Technology and digital transformation have impacted retail industry beyond imagination. The third wave of retail disruption has set in. Retailers are already talking about smart retail and intelligent enterprise. What does this mean? It means you implement cognitive automation and RPA for a lean process. You optimize supply chains, make decisions based on real-time data, and make digital an integral part of your operations.
But is this enough? Is there something more you can do? We believe, yes you can!
At InfoVision we believe that to stay ahead of the competition retailers can just focus on smart enterprise. But to really beat the competition you need to evolve further into an enterprise that can think and respond! Your smart systems should be able to think as well!
Most of the retailers are investing a great deal in technology solutions. These solutions are designed to help the employees work better. They are taking on the role of being an enabler of activities that employees do day in and day out. The process time is being reduced and human errors are getting minimized.
But a retailer that is thinking beyond just smart will invest time on enabling the employees not only to do their job better but also to think better.
All the solution training programs that we see in place today are preparing the employees to use the technology. But there are very few programs that train people on how to think better and use the solution. We have managed to train robots to think and act like humans, but we have not yet succeeded in getting humans to stop thinking like robots!
All the retailers who have invested in analytics are proud to say that their decisions are informed and guided by the numbers. But how many of them really dig deeper into interpretation of these numbers?
We recently worked with a retailer who believed that on average their customers spent $60 each time they walked into the store. This seemed to be a favorable number to them. But when we dug deep, we found out that they in fact had two distinct segment of customers – the one who spent less than $30 with each store visit and the other who spent more than $80 with each store visit. Our analysis further revealed that the millennials who were spending more than $80 were spending mostly on electronics and apparel. The ones that were spending less than $30 were the baby boomers who were mostly picking up groceries. Our analysis also showed that millennial spend did not change with season. But the baby boomers spent more during the summers.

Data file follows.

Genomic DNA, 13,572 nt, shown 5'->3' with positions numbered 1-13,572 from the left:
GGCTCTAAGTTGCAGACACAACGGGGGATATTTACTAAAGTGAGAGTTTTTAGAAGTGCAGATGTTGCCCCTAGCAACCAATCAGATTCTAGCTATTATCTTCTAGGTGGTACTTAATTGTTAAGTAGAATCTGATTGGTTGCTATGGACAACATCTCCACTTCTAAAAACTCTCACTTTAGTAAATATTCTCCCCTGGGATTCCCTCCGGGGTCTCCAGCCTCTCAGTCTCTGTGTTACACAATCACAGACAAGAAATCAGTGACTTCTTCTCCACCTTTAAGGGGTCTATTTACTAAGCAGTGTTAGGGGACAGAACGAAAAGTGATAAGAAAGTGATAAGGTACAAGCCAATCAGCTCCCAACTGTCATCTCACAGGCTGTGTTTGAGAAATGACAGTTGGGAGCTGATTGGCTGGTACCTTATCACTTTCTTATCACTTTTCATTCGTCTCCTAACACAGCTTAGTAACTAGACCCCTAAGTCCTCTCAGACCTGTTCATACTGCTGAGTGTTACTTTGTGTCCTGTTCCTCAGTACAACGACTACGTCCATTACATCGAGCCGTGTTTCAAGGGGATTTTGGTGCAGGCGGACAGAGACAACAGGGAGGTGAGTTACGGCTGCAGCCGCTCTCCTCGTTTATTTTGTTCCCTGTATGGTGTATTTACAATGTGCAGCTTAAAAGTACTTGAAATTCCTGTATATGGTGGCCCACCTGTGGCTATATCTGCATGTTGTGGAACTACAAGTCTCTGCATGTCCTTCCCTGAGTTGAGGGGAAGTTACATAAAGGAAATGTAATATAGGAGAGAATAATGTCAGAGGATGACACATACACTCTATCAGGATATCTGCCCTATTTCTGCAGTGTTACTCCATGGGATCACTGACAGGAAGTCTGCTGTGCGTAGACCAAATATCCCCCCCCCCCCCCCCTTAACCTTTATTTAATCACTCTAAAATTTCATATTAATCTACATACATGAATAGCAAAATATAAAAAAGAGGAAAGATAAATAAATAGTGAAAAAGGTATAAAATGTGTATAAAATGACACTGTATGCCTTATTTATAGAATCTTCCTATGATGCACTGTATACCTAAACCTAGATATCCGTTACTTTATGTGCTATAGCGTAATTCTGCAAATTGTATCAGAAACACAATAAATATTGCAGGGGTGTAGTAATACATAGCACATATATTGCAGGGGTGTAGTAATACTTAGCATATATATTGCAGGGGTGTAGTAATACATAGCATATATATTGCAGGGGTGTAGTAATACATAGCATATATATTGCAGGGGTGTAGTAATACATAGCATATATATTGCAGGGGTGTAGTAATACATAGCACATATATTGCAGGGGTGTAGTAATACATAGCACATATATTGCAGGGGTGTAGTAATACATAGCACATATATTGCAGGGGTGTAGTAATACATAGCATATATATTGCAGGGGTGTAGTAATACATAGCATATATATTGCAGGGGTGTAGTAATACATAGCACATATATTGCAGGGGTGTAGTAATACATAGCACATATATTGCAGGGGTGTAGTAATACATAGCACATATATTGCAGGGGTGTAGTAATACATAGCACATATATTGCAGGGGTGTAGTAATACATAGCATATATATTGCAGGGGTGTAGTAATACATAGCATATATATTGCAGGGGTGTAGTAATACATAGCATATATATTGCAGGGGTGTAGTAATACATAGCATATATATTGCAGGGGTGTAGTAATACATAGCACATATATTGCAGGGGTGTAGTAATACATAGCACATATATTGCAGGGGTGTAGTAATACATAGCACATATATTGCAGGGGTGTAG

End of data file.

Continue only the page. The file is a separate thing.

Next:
This realization helped them create different types of strategies and marketing offers for each customer segment.
So just having numbers and dashboards is not enough. You should also be able to read those numbers and interpret what they mean.
Most technology solutions available for retail will help you match supply to demand. These solutions will help you when it comes to the output. But what about outcome? That is where strategy comes in!
Merely stacking up a host of digital solutions is not the right thing to do. You will only end up incurring technical debt which is hard to shake off in short period of time. You can automate your logistics and inventory management and even production cycles. But they are going to impact your business output. You will have products on shelf to sell. But does that mean you will be able to sell them all?
You need to combine technology adoption with strategic thinking. How are you going to use the technology? What features in the solution will give you favorable outcome?
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